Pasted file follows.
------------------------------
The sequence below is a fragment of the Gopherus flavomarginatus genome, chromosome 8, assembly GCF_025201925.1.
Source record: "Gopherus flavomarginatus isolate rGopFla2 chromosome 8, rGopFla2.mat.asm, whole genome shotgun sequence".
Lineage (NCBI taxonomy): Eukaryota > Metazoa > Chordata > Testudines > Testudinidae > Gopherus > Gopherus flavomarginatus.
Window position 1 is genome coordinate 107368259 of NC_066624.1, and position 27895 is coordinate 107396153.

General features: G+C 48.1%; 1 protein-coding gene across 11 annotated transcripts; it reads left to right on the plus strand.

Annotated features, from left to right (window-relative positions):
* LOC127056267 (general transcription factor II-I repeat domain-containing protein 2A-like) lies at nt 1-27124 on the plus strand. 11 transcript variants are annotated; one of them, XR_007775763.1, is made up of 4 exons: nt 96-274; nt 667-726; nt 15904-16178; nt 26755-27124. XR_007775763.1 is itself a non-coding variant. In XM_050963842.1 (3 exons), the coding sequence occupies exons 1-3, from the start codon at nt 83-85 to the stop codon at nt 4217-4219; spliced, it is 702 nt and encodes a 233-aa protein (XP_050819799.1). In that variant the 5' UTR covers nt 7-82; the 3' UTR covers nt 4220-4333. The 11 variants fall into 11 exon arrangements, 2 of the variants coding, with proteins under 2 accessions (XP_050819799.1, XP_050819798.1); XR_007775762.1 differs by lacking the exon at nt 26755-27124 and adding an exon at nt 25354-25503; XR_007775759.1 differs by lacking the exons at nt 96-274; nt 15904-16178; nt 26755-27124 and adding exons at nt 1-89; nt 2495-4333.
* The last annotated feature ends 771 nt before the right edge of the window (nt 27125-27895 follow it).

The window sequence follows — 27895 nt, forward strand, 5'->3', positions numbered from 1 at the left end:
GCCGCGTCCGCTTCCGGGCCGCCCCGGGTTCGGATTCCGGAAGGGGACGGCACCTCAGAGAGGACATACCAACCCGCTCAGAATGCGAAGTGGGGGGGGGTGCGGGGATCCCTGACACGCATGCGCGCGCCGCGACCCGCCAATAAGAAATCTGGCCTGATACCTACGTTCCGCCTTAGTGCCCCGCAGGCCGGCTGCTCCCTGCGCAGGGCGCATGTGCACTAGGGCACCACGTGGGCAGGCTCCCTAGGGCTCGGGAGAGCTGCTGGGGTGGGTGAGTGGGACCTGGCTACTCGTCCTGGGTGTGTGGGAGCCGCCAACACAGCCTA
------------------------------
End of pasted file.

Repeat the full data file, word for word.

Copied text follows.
The sequence below is a fragment of the Gopherus flavomarginatus genome, chromosome 8, assembly GCF_025201925.1.
Source record: "Gopherus flavomarginatus isolate rGopFla2 chromosome 8, rGopFla2.mat.asm, whole genome shotgun sequence".
Lineage (NCBI taxonomy): Eukaryota > Metazoa > Chordata > Testudines > Testudinidae > Gopherus > Gopherus flavomarginatus.
Window position 1 is genome coordinate 107368259 of NC_066624.1, and position 27895 is coordinate 107396153.

General features: G+C 48.1%; 1 protein-coding gene across 11 annotated transcripts; it reads left to right on the plus strand.

Annotated features, from left to right (window-relative positions):
* LOC127056267 (general transcription factor II-I repeat domain-containing protein 2A-like) lies at nt 1-27124 on the plus strand. 11 transcript variants are annotated; one of them, XR_007775763.1, is made up of 4 exons: nt 96-274; nt 667-726; nt 15904-16178; nt 26755-27124. XR_007775763.1 is itself a non-coding variant. In XM_050963842.1 (3 exons), the coding sequence occupies exons 1-3, from the start codon at nt 83-85 to the stop codon at nt 4217-4219; spliced, it is 702 nt and encodes a 233-aa protein (XP_050819799.1). In that variant the 5' UTR covers nt 7-82; the 3' UTR covers nt 4220-4333. The 11 variants fall into 11 exon arrangements, 2 of the variants coding, with proteins under 2 accessions (XP_050819799.1, XP_050819798.1); XR_007775762.1 differs by lacking the exon at nt 26755-27124 and adding an exon at nt 25354-25503; XR_007775759.1 differs by lacking the exons at nt 96-274; nt 15904-16178; nt 26755-27124 and adding exons at nt 1-89; nt 2495-4333.
* The last annotated feature ends 771 nt before the right edge of the window (nt 27125-27895 follow it).

The window sequence follows — 27895 nt, forward strand, 5'->3', positions numbered from 1 at the left end:
GCCGCGTCCGCTTCCGGGCCGCCCCGGGTTCGGATTCCGGAAGGGGACGGCACCTCAGAGAGGACATACCAACCCGCTCAGAATGCGAAGTGGGGGGGGGTGCGGGGATCCCTGACACGCATGCGCGCGCCGCGACCCGCCAATAAGAAATCTGGCCTGATACCTACGTTCCGCCTTAGTGCCCCGCAGGCCGGCTGCTCCCTGCGCAGGGCGCATGTGCACTAGGGCACCACGTGGGCAGGCTCCCTAGGGCTCGGGAGAGCTGCTGGGGTGGGTGAGTGGGACCTGGCTACTCGTCCTGGGTGTGTGGGAGCCGCCAACACAGCCTA